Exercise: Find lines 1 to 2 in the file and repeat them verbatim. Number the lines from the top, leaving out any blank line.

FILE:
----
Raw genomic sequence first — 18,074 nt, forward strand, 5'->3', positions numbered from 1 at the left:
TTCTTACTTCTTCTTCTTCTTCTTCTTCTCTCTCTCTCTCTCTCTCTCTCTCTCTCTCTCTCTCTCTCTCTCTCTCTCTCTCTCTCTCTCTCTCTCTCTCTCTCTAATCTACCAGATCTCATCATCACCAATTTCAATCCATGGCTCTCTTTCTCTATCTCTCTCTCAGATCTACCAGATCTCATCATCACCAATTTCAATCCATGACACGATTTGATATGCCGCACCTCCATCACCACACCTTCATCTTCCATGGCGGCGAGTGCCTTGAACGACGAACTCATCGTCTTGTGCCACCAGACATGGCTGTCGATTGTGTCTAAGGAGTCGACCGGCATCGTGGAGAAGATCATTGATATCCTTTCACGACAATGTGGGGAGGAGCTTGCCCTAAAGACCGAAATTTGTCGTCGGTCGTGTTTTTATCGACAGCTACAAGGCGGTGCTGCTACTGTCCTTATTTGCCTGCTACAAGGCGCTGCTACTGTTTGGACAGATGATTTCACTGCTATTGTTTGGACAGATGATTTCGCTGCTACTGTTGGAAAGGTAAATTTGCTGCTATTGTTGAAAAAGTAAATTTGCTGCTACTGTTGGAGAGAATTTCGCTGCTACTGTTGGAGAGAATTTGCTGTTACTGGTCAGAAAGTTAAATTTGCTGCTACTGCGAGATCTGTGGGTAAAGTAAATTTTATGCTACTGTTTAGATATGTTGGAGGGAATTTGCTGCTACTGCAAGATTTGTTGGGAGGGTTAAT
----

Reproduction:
Raw genomic sequence first — 18,074 nt, forward strand, 5'->3', positions numbered from 1 at the left:
TTCTTACTTCTTCTTCTTCTTCTTCTTCTCTCTCTCTCTCTCTCTCTCTCTCTCTCTCTCTCTCTCTCTCTCTCTCTCTCTCTCTCTCTCTCTCTCTCTCTCTCTAATCTACCAGATCTCATCATCACCAATTTCAATCCATGGCTCTCTTTCTCTATCTCTCTCTCAGATCTACCAGATCTCATCATCACCAATTTCAATCCATGACACGATTTGATATGCCGCACCTCCATCACCACACCTTCATCTTCCATGGCGGCGAGTGCCTTGAACGACGAACTCATCGTCTTGTGCCACCAGACATGGCTGTCGATTGTGTCTAAGGAGTCGACCGGCATCGTGGAGAAGATCATTGATATCCTTTCACGACAATGTGGGGAGGAGCTTGCCCTAAAGACCGAAATTTGTCGTCGGTCGTGTTTTTATCGACAGCTACAAGGCGGTGCTGCTACTGTCCTTATTTGCCTGCTACAAGGCGCTGCTACTGTTTGGACAGATGATTTCACTGCTATTGTTTGGACAGATGATTTCGCTGCTACTGTTGGAAAGGTAAATTTGCTGCTATTGTTGAAAAAGTAAATTTGCTGCTACTGTTGGAGAGAATTTCGCTGCTACTGTTGGAGAGAATTTGCTGTTACTGGTCAGAAAGTTAAATTTGCTGCTACTGCGAGATCTGTGGGTAAAGTAAATTTTATGCTACTGTTTAGATATGTTGGAGGGAATTTGCTGCTACTGCAAGATTTGTTGGGAGGGTTAAT